The thing is, doing that takes nothing away from you, but it gives a lot to the people that helped you. People still know and respect that you put forth a lot of effort, even when you dish tons of credit to others, but then people know that there are a lot of additional people that helped. They also know that you’re a team player, so if anything it actually helps you a little.
Every single reasonable time you can, give credit to others. Feed their pride a little, their vanity a little. There’s no drawback to it, only benefit.
I am a huge fan of bodyweight exercises – in other words, exercises you can do at home without any additional equipment that pushes both your strength and cardio health. Think jumping jacks and sit-ups and push-ups.
For many years, I used something called the “Lifetime Fitness Ladder,” which is basically just a routine of simple bodyweight exercises. The goal of the ladder was to work through the same loop of exercises every day, adding more reps over time. While it did a great job of pushing cardio health, I found that it didn’t do as great of a job at strengthening lots of muscle groups. It mostly just worked the same few muscle groups.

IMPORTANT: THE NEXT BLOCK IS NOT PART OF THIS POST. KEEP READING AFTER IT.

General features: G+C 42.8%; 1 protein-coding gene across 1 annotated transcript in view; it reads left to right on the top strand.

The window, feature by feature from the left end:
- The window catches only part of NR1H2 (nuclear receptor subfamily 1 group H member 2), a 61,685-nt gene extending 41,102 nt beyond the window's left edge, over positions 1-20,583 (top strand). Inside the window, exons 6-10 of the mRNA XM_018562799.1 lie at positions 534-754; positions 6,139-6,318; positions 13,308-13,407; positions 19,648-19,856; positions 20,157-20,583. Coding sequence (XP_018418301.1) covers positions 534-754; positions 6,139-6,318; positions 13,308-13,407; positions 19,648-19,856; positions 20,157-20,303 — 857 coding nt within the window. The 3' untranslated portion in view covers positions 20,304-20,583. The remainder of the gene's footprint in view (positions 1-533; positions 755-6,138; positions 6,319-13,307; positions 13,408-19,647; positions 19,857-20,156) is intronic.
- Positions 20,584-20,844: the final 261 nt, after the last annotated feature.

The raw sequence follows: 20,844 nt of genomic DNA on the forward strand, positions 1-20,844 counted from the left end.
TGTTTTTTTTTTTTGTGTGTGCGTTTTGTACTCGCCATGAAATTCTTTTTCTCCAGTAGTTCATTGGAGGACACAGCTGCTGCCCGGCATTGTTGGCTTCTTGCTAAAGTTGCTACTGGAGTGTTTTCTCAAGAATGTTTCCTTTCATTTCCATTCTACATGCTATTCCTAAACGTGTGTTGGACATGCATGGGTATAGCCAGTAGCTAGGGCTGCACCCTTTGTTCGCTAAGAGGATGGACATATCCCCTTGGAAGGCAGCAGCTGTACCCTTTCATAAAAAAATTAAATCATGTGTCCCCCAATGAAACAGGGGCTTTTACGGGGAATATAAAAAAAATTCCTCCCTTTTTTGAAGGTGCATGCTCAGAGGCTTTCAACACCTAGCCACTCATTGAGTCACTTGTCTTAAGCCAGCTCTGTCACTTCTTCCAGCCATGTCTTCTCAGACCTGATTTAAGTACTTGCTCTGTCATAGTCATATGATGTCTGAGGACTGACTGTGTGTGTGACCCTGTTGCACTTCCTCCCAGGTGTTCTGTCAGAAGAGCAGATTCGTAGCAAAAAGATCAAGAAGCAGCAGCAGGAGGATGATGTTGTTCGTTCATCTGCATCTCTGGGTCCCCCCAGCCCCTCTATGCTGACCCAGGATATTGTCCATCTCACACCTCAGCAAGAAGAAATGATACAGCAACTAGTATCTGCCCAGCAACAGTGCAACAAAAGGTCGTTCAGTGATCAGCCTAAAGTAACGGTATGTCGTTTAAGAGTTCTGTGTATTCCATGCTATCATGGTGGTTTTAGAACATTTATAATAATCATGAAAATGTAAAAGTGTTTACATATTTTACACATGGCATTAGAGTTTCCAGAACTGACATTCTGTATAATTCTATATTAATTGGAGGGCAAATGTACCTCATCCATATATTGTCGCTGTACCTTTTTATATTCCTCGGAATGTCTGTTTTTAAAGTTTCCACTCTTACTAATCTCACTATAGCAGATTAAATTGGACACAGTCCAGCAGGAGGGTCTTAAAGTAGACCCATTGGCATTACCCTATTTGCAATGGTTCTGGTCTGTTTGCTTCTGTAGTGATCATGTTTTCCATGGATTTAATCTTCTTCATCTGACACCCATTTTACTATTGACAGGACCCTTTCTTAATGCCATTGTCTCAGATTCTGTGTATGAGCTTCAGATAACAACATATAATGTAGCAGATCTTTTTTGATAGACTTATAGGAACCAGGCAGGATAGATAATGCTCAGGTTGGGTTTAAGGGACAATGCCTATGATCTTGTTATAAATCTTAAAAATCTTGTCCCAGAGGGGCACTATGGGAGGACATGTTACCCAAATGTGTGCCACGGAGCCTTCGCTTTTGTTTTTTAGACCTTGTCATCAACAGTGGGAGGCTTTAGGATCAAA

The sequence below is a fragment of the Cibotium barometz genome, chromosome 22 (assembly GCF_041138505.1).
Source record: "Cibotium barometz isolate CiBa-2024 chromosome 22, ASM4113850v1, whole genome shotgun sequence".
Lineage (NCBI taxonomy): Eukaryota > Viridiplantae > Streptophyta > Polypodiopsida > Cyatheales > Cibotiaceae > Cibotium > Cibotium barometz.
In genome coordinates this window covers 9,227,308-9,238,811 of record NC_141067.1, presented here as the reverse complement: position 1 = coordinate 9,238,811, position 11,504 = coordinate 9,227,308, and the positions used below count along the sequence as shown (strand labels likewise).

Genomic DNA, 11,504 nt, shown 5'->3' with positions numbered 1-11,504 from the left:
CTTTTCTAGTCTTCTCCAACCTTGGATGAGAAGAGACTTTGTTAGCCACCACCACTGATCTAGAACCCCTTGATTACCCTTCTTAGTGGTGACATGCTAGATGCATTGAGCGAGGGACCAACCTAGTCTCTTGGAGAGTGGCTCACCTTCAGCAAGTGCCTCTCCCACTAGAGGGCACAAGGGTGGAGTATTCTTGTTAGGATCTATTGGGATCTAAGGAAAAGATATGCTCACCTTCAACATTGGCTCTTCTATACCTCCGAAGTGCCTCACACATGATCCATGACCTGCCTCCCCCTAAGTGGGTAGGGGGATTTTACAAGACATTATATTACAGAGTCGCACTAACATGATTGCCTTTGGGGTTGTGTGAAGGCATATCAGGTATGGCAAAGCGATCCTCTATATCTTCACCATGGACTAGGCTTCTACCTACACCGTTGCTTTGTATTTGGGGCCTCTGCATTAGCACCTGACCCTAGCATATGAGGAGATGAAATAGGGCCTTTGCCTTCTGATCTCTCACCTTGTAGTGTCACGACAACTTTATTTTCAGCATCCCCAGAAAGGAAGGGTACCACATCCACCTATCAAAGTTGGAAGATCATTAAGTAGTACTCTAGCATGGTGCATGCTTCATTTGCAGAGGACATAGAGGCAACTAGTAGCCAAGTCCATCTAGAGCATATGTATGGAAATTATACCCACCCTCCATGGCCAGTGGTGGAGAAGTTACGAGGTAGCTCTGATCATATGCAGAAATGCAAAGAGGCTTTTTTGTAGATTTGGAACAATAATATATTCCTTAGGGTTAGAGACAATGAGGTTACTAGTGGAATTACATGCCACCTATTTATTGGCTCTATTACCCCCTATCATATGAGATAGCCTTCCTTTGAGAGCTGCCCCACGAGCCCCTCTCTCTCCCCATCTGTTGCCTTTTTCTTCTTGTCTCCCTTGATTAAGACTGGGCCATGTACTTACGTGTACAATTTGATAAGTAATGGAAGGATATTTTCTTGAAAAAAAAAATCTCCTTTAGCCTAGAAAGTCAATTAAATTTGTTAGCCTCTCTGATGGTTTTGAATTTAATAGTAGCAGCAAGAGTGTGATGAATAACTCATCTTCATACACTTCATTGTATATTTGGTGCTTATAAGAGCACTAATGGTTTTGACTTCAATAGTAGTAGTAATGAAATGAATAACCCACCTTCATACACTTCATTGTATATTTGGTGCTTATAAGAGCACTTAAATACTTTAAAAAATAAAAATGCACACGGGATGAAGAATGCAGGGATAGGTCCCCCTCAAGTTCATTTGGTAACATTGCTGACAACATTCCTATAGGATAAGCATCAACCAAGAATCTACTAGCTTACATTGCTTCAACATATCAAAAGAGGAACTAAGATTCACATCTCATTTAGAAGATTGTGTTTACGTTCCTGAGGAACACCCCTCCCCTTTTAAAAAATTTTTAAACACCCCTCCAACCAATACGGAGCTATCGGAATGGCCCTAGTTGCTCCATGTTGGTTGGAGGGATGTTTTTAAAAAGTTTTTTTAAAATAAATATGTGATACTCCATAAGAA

I tried a lot of different approaches for fixing that problem, but in the last month or so, I’ve really found the best solution for me: Darebee. It’s simply a daily bodyweight fitness routine with three different challenge levels. Each day, the challenge is far different, but it always mixes cardio exercise (meaning it gets you breathing hard and gets your heart racing) along with exercises that challenge different muscle groups each day.
All of the stuff at Darebee is free. It’s fun. It offers variety. It helps get you into shape. It requires no additional equipment. It’s really easy to just pop over there and check out today’s exercise routine.